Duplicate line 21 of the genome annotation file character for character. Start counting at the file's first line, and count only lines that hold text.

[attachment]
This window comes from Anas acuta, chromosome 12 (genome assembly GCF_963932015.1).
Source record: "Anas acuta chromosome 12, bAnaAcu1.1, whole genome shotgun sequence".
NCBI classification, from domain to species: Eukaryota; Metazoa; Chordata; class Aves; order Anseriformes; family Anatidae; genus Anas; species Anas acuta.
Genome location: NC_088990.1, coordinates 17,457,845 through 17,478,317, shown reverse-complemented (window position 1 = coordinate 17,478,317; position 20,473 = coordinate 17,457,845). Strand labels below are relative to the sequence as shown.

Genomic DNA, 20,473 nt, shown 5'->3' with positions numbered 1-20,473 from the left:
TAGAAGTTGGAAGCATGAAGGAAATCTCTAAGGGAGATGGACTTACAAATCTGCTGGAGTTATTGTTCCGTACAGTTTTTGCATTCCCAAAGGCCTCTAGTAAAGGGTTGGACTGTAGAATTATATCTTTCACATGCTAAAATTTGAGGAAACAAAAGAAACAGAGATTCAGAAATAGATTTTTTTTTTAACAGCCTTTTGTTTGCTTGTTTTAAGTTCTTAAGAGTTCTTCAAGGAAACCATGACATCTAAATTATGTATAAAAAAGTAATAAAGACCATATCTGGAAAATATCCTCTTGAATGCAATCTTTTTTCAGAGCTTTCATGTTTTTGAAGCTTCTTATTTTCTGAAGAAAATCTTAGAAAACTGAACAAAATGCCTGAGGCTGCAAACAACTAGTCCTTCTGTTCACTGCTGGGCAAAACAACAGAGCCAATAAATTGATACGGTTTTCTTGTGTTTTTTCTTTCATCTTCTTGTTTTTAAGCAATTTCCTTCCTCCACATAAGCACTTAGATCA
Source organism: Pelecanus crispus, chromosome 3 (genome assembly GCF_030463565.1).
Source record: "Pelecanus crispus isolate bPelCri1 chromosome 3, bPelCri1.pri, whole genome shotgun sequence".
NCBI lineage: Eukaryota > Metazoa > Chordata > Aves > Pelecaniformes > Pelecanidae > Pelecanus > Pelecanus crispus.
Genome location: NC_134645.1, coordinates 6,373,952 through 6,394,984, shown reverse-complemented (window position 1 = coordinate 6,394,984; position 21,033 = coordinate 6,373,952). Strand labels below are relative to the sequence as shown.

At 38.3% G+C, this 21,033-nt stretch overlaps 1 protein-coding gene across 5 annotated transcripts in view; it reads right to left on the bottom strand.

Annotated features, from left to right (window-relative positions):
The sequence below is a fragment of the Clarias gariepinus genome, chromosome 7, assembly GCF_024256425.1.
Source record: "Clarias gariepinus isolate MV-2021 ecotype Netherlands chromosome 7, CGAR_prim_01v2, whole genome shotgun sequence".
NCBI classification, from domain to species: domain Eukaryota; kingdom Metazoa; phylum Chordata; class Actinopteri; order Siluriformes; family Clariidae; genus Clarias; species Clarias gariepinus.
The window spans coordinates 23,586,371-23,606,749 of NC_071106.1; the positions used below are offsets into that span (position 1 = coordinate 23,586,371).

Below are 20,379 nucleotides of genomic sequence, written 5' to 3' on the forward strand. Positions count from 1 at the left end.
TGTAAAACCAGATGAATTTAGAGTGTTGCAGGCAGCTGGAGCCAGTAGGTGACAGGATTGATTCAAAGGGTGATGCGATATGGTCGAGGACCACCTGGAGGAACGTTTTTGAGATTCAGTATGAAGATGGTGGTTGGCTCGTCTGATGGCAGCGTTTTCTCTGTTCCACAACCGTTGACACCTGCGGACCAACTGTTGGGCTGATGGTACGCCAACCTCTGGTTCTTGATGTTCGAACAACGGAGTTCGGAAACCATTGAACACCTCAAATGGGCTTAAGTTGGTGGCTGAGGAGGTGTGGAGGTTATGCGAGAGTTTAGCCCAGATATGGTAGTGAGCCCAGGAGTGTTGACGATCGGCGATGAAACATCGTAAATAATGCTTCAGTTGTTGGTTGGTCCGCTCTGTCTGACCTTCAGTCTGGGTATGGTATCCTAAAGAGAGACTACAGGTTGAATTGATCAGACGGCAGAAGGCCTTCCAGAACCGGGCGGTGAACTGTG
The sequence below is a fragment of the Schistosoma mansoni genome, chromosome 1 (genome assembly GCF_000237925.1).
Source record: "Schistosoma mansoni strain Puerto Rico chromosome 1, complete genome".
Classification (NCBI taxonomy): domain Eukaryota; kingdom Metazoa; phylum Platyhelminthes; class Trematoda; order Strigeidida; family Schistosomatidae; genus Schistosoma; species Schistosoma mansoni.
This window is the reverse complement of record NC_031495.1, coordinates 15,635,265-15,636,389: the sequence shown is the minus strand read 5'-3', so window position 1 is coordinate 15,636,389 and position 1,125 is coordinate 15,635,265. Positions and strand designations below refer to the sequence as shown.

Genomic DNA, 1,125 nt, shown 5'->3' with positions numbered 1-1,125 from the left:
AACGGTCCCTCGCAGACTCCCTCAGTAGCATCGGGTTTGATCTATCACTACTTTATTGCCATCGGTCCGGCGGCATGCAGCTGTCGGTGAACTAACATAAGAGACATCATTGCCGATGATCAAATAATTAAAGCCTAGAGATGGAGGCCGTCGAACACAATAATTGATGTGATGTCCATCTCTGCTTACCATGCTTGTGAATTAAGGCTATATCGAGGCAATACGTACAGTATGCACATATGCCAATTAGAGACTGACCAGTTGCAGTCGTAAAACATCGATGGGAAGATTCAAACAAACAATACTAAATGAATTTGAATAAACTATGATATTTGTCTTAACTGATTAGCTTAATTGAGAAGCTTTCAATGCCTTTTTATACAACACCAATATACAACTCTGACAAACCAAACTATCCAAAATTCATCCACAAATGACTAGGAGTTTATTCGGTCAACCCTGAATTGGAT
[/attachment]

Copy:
Classification (NCBI taxonomy): domain Eukaryota; kingdom Metazoa; phylum Platyhelminthes; class Trematoda; order Strigeidida; family Schistosomatidae; genus Schistosoma; species Schistosoma mansoni.